Kelly Ridge and Arroyo Drive residents can expect to see large construction equipment, as well as rock and concrete deliveries, in the area beginning early September from 7 a.m. to 7 p.m. weekdays as the contractor works to complete the project by mid-November. Last year, the Stage Two project constructed a new lower-level, concrete parking lot, expanded Bidwell Canyon’s mid-level boat launch from three to five lanes, and added two boarding float lanes. Construction also improved the vertical curve at the top of the boat ramp to accommodate larger trailers.
Oroville Area Algal Blooms Status
DWR’s Oroville Field Division has concluded recreational swim beach cyanotoxin monitoring this week. Monitoring for cyanotoxins at the Thermalito Forebay and Afterbay occurs weekly from Memorial Day to Labor Day. DWR’s Environmental Scientists will continue to assess any reported algal blooms as visitors continue to enjoy these recreation areas.
At Lake Oroville, harmful algal blooms (HAB’s) continue to be present in many locations and DWR’s Environmental Scientists will continue to monitor these blooms until they dissipate. If elevated levels of cyanotoxins are found, staff will work with California’s Regional Water Quality Control Board and recreation area managers to notify the public and post advisory signs at the affected waterbody. At this time there are no advisories in place.
How can you keep yourself, your family, and your pets safe from HAB’s? Visit the Water Board’s website and DWR’s digital article on the DWR Updates webpage. The public is encouraged to report algal blooms on the HAB reporting webpage.
Learn all about Salmon
Join us for Water Wednesdays at 1 p.m. on DWR’s YouTube channel and learn all about salmon over the next few weeks. These family-friendly programs are designed for kids 10 to 14 but are appropriate for anyone who would like to learn more about California’s water resources. The fall season began Aug. 26 with a five-part look at the lifecycle of the Chinook salmon that spawn in the Feather River, travel downriver, through the Delta, and finally to the ocean. Interested participants can pre-register through Zoom which will allow them to ask real time questions of the speaker.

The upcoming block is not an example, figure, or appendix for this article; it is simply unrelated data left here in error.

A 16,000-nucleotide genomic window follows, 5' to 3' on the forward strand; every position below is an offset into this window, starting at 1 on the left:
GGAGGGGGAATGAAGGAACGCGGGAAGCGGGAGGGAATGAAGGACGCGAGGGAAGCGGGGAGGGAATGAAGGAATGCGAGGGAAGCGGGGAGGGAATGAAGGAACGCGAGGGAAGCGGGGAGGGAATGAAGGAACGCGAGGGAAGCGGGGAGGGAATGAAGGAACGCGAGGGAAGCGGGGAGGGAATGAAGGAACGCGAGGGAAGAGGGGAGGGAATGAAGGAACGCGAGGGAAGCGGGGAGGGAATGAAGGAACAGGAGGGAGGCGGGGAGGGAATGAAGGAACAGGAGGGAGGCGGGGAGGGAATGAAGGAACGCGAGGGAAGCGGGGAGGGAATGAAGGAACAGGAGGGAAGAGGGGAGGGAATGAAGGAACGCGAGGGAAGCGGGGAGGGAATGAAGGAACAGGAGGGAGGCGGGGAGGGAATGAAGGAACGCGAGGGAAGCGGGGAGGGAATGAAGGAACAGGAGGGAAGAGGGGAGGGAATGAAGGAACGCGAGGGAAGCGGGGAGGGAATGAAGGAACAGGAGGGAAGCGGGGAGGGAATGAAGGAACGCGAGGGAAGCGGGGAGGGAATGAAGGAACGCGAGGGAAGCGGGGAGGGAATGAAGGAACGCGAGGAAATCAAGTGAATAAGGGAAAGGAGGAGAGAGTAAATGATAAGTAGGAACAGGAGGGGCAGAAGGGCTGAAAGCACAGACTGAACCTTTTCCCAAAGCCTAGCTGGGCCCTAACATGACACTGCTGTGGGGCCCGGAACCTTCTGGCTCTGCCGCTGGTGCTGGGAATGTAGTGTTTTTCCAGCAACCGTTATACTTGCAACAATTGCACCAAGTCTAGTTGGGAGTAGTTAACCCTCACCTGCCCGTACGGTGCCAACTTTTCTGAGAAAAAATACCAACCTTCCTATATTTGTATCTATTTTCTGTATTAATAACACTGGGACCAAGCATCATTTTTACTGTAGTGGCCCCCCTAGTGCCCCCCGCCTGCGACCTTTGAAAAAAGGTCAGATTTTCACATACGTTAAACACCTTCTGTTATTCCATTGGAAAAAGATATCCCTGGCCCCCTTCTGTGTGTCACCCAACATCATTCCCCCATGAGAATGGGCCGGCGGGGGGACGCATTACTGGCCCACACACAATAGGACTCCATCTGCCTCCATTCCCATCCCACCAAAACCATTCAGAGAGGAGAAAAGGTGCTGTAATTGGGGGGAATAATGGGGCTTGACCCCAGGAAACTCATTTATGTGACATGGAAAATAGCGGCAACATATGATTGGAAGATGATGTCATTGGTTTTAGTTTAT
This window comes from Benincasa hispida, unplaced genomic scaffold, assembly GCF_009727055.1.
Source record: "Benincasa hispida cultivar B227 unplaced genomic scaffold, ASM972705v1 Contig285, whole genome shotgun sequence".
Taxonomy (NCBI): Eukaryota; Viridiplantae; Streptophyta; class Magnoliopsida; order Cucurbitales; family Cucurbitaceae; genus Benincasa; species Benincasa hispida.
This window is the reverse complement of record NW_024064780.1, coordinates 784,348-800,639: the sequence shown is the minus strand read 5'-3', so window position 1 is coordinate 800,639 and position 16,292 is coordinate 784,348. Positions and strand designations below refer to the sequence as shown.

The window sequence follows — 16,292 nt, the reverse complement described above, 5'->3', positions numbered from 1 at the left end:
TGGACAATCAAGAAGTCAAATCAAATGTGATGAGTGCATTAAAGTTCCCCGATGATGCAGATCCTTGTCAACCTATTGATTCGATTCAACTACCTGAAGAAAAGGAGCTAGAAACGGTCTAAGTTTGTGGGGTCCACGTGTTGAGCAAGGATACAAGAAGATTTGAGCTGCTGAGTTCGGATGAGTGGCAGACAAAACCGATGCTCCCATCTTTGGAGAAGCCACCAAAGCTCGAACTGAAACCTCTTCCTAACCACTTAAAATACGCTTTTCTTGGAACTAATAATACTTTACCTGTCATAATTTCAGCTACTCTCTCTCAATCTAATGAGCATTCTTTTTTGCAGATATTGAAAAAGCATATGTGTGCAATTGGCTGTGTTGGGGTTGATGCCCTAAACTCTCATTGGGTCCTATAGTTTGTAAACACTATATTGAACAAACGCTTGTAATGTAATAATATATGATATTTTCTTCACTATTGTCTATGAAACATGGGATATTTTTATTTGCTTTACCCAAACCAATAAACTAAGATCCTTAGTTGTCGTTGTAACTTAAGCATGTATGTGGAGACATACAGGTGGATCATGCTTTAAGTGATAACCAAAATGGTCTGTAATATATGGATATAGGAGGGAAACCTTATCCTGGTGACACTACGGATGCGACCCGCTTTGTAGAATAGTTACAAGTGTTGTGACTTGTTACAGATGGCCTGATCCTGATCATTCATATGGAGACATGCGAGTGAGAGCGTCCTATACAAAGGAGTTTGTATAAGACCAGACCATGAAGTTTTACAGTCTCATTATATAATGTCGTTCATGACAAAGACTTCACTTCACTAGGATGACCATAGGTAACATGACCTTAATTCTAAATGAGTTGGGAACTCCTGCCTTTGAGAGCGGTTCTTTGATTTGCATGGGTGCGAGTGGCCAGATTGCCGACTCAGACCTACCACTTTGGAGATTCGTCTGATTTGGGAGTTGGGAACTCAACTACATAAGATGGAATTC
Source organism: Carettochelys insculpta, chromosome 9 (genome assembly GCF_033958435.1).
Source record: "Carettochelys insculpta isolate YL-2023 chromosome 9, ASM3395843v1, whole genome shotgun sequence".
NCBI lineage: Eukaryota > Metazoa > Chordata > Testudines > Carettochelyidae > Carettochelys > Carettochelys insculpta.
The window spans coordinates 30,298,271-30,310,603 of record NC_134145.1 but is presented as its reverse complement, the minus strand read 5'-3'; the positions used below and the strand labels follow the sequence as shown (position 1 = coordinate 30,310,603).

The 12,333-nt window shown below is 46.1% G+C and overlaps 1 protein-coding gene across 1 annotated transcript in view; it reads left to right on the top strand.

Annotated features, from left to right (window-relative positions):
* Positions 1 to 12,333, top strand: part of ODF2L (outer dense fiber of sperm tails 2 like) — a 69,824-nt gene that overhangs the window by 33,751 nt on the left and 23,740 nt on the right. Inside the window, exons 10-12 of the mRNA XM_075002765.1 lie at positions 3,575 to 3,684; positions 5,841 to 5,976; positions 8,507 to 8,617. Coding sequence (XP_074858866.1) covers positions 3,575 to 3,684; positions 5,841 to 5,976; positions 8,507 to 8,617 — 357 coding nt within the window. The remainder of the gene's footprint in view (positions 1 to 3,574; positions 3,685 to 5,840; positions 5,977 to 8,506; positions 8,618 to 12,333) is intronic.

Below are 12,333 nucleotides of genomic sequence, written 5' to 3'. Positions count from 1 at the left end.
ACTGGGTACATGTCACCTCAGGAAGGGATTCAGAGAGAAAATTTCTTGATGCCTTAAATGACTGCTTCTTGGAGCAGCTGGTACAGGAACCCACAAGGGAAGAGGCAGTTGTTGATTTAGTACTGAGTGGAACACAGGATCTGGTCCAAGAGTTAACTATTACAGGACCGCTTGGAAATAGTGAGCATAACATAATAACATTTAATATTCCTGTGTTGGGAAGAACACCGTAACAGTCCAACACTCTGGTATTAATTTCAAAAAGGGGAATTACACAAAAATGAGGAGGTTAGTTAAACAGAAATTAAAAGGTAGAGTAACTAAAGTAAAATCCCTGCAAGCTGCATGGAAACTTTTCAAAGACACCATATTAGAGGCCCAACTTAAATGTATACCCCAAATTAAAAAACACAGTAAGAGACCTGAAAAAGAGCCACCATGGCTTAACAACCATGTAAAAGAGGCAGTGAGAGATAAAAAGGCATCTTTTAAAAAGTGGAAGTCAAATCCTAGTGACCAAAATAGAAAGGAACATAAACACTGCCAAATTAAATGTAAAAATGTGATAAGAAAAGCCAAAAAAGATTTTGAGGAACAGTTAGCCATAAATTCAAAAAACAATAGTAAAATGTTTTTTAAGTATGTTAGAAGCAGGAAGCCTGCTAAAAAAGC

Visit the DWR Events webpage at https://water.ca.gov/News/Events to join or register for next Wednesday’s chat. Information will also be posted on DWR’s social media pages at @CA_DWR (Twitter) and @CADWR (Facebook). Water Wednesdays began in May 2020 and previous episodes are available on DWR’s YouTube channel – enter Water Wednesdays in the search bar.
Current Lake Operations
The elevation of Oroville’s reservoir is about 751 feet and storage is about 1.68 million acre-feet. Daily average inflows to the lake have ranged between 1,354 cfs (cubic feet per second) to 2,442 over the past week. High temperatures will continue into the week of September 7. The Northern Sierra Basin rainfall totals remains below average for the year, at 63 percent of normal.
The total releases to Feather River are 2,100 cfs to meet downstream Bay-Delta water quality and flow standards. Flows through the City of Oroville are about 950 cfs. Currently, flows from the Thermalito Afterbay Outlet (Outlet) are about 1,150 cfs for a total of 2,100 cfs for the Feather River’s high flow channel downstream of the Outlet. Generating additional hydroelectric power to address increased energy demands due to the heat wave may result in increased river flows over the Labor Day weekend.
During the week of September 7, total flows to the Feather River will be reduced from 2,100 cfs to 1,950 cfs to conserve storage. After this decrease, flows through the City of Oroville will be 800 cfs and 1,150 cfs will be from the Outlet.
All data as of midnight 9/3/2020